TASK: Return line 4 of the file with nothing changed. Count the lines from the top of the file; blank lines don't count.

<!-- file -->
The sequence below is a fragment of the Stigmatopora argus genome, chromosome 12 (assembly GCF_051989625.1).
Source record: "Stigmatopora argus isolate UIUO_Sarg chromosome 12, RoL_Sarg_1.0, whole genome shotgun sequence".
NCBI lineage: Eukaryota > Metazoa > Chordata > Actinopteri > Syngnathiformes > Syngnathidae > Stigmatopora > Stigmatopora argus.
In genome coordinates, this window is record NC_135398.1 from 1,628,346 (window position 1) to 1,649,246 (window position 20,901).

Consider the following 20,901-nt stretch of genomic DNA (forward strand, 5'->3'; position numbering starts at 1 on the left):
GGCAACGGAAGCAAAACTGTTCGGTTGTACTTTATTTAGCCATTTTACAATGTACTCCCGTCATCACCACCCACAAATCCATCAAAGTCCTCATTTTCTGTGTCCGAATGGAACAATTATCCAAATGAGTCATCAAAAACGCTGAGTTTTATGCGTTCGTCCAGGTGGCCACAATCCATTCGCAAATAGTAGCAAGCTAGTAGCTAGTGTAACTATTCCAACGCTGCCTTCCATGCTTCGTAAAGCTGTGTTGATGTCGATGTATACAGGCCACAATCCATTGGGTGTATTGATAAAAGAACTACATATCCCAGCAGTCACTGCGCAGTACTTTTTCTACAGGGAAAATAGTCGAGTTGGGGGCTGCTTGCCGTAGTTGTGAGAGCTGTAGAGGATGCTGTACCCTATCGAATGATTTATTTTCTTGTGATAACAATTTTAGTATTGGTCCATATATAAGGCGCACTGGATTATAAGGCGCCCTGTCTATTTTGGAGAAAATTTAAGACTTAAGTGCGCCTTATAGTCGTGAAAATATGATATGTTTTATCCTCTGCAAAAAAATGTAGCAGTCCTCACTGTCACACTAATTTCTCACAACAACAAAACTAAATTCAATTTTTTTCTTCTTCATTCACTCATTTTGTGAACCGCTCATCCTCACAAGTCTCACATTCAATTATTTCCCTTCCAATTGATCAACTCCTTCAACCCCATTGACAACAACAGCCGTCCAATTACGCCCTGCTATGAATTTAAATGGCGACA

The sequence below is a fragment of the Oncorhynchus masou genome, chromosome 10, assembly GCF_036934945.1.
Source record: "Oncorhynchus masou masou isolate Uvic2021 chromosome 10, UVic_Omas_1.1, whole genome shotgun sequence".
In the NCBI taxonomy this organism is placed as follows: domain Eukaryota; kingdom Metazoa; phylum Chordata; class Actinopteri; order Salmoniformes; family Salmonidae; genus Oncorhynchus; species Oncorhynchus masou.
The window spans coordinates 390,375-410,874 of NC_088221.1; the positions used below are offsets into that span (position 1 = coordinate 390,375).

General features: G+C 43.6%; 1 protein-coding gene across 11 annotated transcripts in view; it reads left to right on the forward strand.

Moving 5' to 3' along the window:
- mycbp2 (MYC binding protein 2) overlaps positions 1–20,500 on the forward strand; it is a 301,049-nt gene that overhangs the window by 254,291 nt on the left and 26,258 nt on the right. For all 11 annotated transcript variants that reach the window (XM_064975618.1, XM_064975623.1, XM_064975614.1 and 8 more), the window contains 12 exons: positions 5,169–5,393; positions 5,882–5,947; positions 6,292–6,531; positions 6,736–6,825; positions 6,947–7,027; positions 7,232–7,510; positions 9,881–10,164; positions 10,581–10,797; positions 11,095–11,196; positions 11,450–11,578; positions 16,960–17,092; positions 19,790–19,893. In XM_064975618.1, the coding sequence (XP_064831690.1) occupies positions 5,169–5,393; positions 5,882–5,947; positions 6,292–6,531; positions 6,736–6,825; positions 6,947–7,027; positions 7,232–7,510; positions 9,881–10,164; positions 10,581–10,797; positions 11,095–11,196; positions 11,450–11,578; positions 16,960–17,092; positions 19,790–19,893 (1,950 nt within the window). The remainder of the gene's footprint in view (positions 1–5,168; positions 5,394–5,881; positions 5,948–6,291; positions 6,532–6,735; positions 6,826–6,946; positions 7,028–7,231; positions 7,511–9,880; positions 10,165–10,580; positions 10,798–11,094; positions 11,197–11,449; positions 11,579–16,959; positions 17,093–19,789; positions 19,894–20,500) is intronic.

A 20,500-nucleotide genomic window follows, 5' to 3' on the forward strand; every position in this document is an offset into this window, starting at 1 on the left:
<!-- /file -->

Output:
In genome coordinates, this window is record NC_135398.1 from 1,628,346 (window position 1) to 1,649,246 (window position 20,901).